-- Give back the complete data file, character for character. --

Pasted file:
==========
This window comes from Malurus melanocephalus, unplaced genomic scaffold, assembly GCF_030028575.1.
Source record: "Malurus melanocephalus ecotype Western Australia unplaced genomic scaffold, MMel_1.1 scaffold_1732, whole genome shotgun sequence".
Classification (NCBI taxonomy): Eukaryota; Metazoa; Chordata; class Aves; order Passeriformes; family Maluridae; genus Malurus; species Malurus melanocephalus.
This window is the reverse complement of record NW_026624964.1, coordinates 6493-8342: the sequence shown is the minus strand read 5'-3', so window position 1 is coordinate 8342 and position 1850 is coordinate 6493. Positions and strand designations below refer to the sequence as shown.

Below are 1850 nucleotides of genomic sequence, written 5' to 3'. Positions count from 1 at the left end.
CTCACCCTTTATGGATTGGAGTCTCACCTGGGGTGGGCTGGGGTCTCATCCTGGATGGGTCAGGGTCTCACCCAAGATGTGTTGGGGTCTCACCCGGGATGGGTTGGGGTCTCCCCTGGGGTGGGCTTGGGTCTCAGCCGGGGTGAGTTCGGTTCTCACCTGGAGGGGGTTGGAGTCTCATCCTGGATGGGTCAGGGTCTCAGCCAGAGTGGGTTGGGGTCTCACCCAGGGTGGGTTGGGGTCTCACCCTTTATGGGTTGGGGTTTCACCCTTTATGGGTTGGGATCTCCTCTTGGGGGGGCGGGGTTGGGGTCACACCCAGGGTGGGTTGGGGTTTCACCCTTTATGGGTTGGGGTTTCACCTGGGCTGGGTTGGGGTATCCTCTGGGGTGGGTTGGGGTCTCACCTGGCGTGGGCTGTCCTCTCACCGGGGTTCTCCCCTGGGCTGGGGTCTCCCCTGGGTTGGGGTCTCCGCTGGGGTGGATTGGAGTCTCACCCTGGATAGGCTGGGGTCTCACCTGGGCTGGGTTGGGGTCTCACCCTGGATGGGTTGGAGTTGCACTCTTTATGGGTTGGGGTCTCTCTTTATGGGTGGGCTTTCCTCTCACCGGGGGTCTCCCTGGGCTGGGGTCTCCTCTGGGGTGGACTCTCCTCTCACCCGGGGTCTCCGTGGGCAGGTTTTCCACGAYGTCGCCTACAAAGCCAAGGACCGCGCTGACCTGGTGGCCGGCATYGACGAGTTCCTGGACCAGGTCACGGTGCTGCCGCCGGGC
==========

This window comes from Malurus melanocephalus, unplaced genomic scaffold, assembly GCF_030028575.1.
Source record: "Malurus melanocephalus ecotype Western Australia unplaced genomic scaffold, MMel_1.1 scaffold_1732, whole genome shotgun sequence".
Classification (NCBI taxonomy): Eukaryota; Metazoa; Chordata; class Aves; order Passeriformes; family Maluridae; genus Malurus; species Malurus melanocephalus.
This window is the reverse complement of record NW_026624964.1, coordinates 6493-8342: the sequence shown is the minus strand read 5'-3', so window position 1 is coordinate 8342 and position 1850 is coordinate 6493. Positions and strand designations below refer to the sequence as shown.

Below are 1850 nucleotides of genomic sequence, written 5' to 3'. Positions count from 1 at the left end.
CTCACCCTTTATGGATTGGAGTCTCACCTGGGGTGGGCTGGGGTCTCATCCTGGATGGGTCAGGGTCTCACCCAAGATGTGTTGGGGTCTCACCCGGGATGGGTTGGGGTCTCCCCTGGGGTGGGCTTGGGTCTCAGCCGGGGTGAGTTCGGTTCTCACCTGGAGGGGGTTGGAGTCTCATCCTGGATGGGTCAGGGTCTCAGCCAGAGTGGGTTGGGGTCTCACCCAGGGTGGGTTGGGGTCTCACCCTTTATGGGTTGGGGTTTCACCCTTTATGGGTTGGGATCTCCTCTTGGGGGGGCGGGGTTGGGGTCACACCCAGGGTGGGTTGGGGTTTCACCCTTTATGGGTTGGGGTTTCACCTGGGCTGGGTTGGGGTATCCTCTGGGGTGGGTTGGGGTCTCACCTGGCGTGGGCTGTCCTCTCACCGGGGTTCTCCCCTGGGCTGGGGTCTCCCCTGGGTTGGGGTCTCCGCTGGGGTGGATTGGAGTCTCACCCTGGATAGGCTGGGGTCTCACCTGGGCTGGGTTGGGGTCTCACCCTGGATGGGTTGGAGTTGCACTCTTTATGGGTTGGGGTCTCTCTTTATGGGTGGGCTTTCCTCTCACCGGGGGTCTCCCTGGGCTGGGGTCTCCTCTGGGGTGGACTCTCCTCTCACCCGGGGTCTCCGTGGGCAGGTTTTCCACGAYGTCGCCTACAAAGCCAAGGACCGCGCTGACCTGGTGGCCGGCATYGACGAGTTCCTGGACCAGGTCACGGTGCTGCCGCCGGGC